One point of contention in Georgia at the moment is whether gig economy workers can count as employees or independent contractors. Individuals in this category include employment through apps like Uber, Lyft, or TaskRabbit.
Workers’ comp exemptions in Georgia
Georgia workers’ compensation rules have a few exclusions, but most employees who meet the conditions above are insured. It also makes no difference how long you have worked with the organization. You are protected from the first day of work.
Exceptions to the workers mentioned above’ compensation coverage requirements include (according to Georgia Code 34-9-2):
- Employees of US government agencies since they already carry federal worker’s comp insurance
- Railroad workers
- Farm laborers
- Domestic servants
- Employees of enterprises with less than three regular employees
Under Georgia law, if you are a sole proprietor or manage your firm as a partnership, you are regarded as an employer rather than an employee. As such, you are exempted from the coverage. However, if you desire the coverage, you can write to your insurance provider and request to be covered as an employee.
There are various circumstances in which workers’ compensation may not cover an injury, even if it happens at work. For instance, if an accident occurs while a worker is under the influence of drugs or alcohol, such worker forfeits their worker’s comp benefits.
Similarly, if an injury occurs during a workplace fight or due to horseplay at work, such injuries may not be covered. However, these sorts of scenarios are uncommon and do not account for the vast majority of work-related injuries.
What if I don’t have the required workers’ comp?
An employer who does not buy workers’ compensation in Georgia commits a criminal offense. Such businesses may face severe penalties for violating state workers’ compensation regulations.
This might result in both financial fines and legal ramifications, such as:
- Imprisonment for up to 12 months
- Lawsuits on behalf of injured workers
- Payment of attorney’s costs, civil fines, and an extra 10% compensation for the injured worker
- Penalties of up to $10,000
Suppose you do not have workers’ compensation insurance in Georgia. In that case, you might end up paying significantly more in penalties and settlement than you would have paid for the coverage in the first place. Furthermore, if you obtain coverage, your rates would most certainly be more significant than if you had maintained coverage without gaps.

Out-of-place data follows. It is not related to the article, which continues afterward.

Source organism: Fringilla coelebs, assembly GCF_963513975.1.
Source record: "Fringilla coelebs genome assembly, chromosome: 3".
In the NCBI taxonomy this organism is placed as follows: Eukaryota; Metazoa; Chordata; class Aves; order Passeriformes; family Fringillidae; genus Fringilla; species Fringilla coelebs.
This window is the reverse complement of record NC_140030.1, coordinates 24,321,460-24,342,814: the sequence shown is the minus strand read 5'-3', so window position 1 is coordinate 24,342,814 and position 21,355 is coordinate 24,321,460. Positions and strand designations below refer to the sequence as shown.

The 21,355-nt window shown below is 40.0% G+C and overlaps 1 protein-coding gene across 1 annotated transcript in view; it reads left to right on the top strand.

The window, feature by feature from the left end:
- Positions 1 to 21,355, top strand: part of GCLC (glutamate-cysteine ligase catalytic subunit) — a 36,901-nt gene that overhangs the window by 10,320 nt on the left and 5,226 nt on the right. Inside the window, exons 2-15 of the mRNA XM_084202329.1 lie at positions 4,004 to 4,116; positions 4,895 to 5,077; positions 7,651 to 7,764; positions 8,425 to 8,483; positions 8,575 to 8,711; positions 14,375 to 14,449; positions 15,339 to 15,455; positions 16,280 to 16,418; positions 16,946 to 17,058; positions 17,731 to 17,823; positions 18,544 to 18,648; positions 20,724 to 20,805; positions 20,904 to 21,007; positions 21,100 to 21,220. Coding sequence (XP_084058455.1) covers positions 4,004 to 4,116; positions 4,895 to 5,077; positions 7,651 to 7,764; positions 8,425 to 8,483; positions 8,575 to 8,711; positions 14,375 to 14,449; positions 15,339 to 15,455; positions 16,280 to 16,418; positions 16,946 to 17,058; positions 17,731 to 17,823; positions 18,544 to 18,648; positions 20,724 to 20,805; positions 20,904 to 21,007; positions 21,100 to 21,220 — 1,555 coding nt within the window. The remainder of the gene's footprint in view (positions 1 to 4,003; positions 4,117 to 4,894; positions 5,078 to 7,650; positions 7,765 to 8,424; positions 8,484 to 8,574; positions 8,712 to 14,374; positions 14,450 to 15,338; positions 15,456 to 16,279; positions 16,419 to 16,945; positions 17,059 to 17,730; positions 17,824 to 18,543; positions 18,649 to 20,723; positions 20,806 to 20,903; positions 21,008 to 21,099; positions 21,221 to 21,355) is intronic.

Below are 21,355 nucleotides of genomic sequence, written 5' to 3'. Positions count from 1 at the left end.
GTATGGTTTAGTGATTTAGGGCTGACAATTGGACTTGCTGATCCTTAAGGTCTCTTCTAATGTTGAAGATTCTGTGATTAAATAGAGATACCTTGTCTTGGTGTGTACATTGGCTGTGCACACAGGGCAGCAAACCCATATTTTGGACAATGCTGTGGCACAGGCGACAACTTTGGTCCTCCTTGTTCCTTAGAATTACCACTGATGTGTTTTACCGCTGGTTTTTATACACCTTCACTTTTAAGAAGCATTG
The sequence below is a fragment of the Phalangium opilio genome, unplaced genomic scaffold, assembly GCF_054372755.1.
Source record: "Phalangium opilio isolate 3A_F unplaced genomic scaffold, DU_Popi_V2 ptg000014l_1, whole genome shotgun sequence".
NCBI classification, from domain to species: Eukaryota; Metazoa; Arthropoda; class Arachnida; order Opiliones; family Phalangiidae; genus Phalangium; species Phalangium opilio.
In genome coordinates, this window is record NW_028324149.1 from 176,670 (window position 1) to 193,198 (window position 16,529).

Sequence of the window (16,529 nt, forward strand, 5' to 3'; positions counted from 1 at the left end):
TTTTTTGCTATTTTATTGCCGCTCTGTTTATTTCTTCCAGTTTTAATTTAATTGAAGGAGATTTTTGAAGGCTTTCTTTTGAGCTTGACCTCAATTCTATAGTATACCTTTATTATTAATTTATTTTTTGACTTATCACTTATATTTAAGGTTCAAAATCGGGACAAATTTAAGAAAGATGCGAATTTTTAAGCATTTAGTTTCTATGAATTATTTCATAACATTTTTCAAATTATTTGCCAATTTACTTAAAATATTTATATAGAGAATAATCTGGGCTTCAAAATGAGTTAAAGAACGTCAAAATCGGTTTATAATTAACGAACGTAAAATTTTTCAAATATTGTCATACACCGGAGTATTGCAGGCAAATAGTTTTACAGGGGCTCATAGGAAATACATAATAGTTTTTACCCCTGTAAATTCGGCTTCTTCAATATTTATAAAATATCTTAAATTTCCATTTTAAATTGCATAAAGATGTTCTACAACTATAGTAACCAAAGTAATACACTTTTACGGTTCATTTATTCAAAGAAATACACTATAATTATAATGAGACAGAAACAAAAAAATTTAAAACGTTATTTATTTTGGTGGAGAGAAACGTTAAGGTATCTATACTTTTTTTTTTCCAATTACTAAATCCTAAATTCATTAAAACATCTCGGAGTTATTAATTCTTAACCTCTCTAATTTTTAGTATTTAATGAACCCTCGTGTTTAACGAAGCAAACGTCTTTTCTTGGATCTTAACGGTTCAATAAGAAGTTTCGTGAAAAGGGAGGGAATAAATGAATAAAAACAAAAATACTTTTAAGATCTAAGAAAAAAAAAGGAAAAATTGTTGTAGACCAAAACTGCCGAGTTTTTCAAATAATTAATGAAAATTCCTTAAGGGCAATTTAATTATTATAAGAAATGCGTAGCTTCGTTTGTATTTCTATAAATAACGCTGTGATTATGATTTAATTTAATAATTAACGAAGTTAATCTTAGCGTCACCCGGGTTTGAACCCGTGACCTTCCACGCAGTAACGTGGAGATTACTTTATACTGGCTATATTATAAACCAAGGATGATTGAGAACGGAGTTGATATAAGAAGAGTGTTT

How much does workers’ compensation insurance cost in Georgia?
Compared to the national average, the price of worker’s compensation in Georgia is relatively high. According to a 2018 assessment conducted by the Oregon Department of Consumer and Business Services, Georgia is rated sixth in the United States.
As a business owner in Georgia, you can expect to pay anything between $1.00 and $2.49 per $100 covered wages.
The National Council on Compensation Insurance (NCCI), which most states employ as their rating bureau, recommends Georgia workers’ compensation rates. NCCI gathers workplace injury data and provides rates based on classification code or industry categorization. Businesses are classified using class codes, and NCCI sets rates to each class code depending on the relative risk of disease or injury.
The insurance carrier calculates the ultimate premium cost based on the suggested rate from the NCCI, the company’s payroll, the Experience Modifier, and any additional credits or debits depending on workplace safety.
As you can see above, different insurance companies will provide you with different quotes. Be sure to shop around with a few companies to compare several quotes before making your final decision
>>MORE: How Much does Workers Comp Insurance Cost?
Who pays for workers’ compensation insurance in Georgia?
In Georgia, the payment for worker’s compensation is the employer’s responsibility. Therefore, it is wrong for employers to make deductions from their employees’ salaries to pay for this coverage. Employers that do this can be liable for prosecution.
How do I find cheap workers’ comp insurance in Georgia?
In some cases, insurance companies may offer discounts to their clients using an Experience modifier. The Experience modifier is a tool that companies calculate discounts based on your premium and safety score.
Your safety score refers to how the company perceives your business as risky. Using the tool, businesses that have not filed any claims in the past may be eligible for discounts.
Some other things you can do includes:
- Look around for the best prices.
- Consider cutting the size of your payroll.
- Commit to health and safety at your place of work.
Learn more at the cheapest workers comp insurance companies.
No comment yet, add your voice below!